Timeout: if no refresh from neighbour router in N*Y
seconds (
router crashes) remove all entries via that
router

15

Distance
-
Vector Issues


Slow convergence


Changes sent regularly, but must propagate to all
routers, so convergence takes time (made worse by
possible loops)


“Good news carries fast, bad news slow”

(eg crashes)


Convergence time can cause problems

(eg Count to Infinity problem)

16

Count to Infinity


C crashes, B knows C crashed but hasn’t told A yet


Unfortunately A talks to B first and says:

I can get to C in two hops

(note it doesn’t mention to B that the path is thru B).


Thus B thinks it can get to C in three hops and tells A


A now thinks it’s four hops to C and tells B etc...


Etc, until infinity


RIP max hop count (infinity) is 16

17

Split
-
Horizon Fix


A does not tell B about the path to C

Because B is the next hop A uses to get to C


When link goes away, B will know that there is
no path to C, and tell A


But does not work in all cases

(more complex topologies)

18

Poison Reverse Fix


B actively advertise the broken route to all
other routers.


Done by setting hop count to infinite. (eg. For
RIP is 16)

19

Hold
-
down Fix


All routers receiving a route failure notice will
discard any subsequent notice that indicates
the route is alive.


This condition is kept for a certain duration
(timeout period). Hence a timer is used when
the link is dead.

20

Link
-
State Routing


Link
-
state or shortest path first (SPF)


tell the world about your neighbors



Get status of all neighbours and propagate that
information to the entire set of routers in the net


Routers use this “link
-
state” to build a map of the
shortest paths to everybody


LS is compute
-
intensive


but
converges faster

21

Link
-
State Algorithm

Link
-
state requires each participating router to
keep a map of complete topology, in 3 stages:

1. Determine neighbor connectivity

2. Send (“flood”) link
-
state packet that tells which
link neighbors are up, and cost

3. Use Dijkstra shortest
-
path algorithm to compute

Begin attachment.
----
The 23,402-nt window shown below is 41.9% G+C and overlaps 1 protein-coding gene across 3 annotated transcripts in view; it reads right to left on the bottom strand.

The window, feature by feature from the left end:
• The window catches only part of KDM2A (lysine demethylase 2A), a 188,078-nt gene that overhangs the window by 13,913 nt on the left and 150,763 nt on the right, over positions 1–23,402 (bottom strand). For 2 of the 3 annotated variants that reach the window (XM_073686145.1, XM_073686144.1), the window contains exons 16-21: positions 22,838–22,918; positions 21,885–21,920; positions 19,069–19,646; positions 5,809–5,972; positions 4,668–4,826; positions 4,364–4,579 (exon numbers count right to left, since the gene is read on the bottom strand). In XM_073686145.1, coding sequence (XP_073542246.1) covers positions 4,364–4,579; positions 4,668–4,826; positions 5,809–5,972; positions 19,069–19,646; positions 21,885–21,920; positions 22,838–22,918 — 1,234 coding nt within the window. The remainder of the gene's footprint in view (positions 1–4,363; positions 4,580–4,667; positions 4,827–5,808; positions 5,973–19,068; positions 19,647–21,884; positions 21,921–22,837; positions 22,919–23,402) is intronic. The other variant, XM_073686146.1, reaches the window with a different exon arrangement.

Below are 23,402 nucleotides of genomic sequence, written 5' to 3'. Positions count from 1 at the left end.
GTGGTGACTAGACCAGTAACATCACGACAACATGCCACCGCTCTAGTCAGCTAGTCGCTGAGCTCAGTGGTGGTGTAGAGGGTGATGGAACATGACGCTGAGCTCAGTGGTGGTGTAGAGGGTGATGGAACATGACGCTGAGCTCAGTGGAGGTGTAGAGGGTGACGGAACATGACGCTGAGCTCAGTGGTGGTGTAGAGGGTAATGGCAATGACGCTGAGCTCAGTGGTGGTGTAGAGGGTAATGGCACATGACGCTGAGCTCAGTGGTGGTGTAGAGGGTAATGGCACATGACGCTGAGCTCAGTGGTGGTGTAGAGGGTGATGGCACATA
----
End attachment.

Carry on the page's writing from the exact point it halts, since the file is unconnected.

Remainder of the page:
best path to all networks

22

Dijkstra SP Algorithm

1.
Start with local node (router)

2.
Assign cost 0 and make permanent

3.
Examine each neighbor of last permanent node

4.
Assign cumulative cost (= distance from source) to each
node and make tentatively permanent

5.
Among tentative nodes

1.
Find node with smallest cumulative cost and make permanent

2.
If a node can be reached through more than one direction

1.
Select direction with the smallest cumulative cost

6.
Repeat steps 3
-
5 until all nodes permanent

23

Dijkstra

A

D

B

E

C

F

5

2

3

1

2

3

1

1

5

2

Represents global link state information of a network:

Algol: find shortest paths from A to all other routers

(A has all global link state)

24

Dijkstra

Step

N

D(B),
p(B)

D(C), p(C)

D(D), p(D)

D(E), p(E)

D(F), P(F)

0











1

A

2,A

5,A

1,A





2

AD

2,A

4,D

2,D



3

ADE

2,A

3,E

4,E

4

ADEB

3,E

4,E

5

ADEBC

4,E

6

ADEBCF

Permanent Node Assignments

D = Distance, p = previous

Note: In step 0, D(A)=0.

After Dijkstra

Build A’s routing table from Result

Router

Cost

Next Hop

Other Info

D

1

A (direct)

E

2

D

B

2

A (direct)

C

3

D

F

4

D

26

Link
-
State: Pros/Cons


Pros


converges faster, no count to infinity problem


more functionality; e.g.,
each router has map of
net
, can make network debugging easier


Cons


more computation than dv (does this matter?)


Bandwidth trade
-
offs depend on size of network


dv exchanges summary version of route table


ls routers broadcast link state around net


27

Routing protocols: Scalability Issue


No single routing protocol can scale to current
Internet size


routing traffic becomes overwhelming


different organisational boundaries/priorities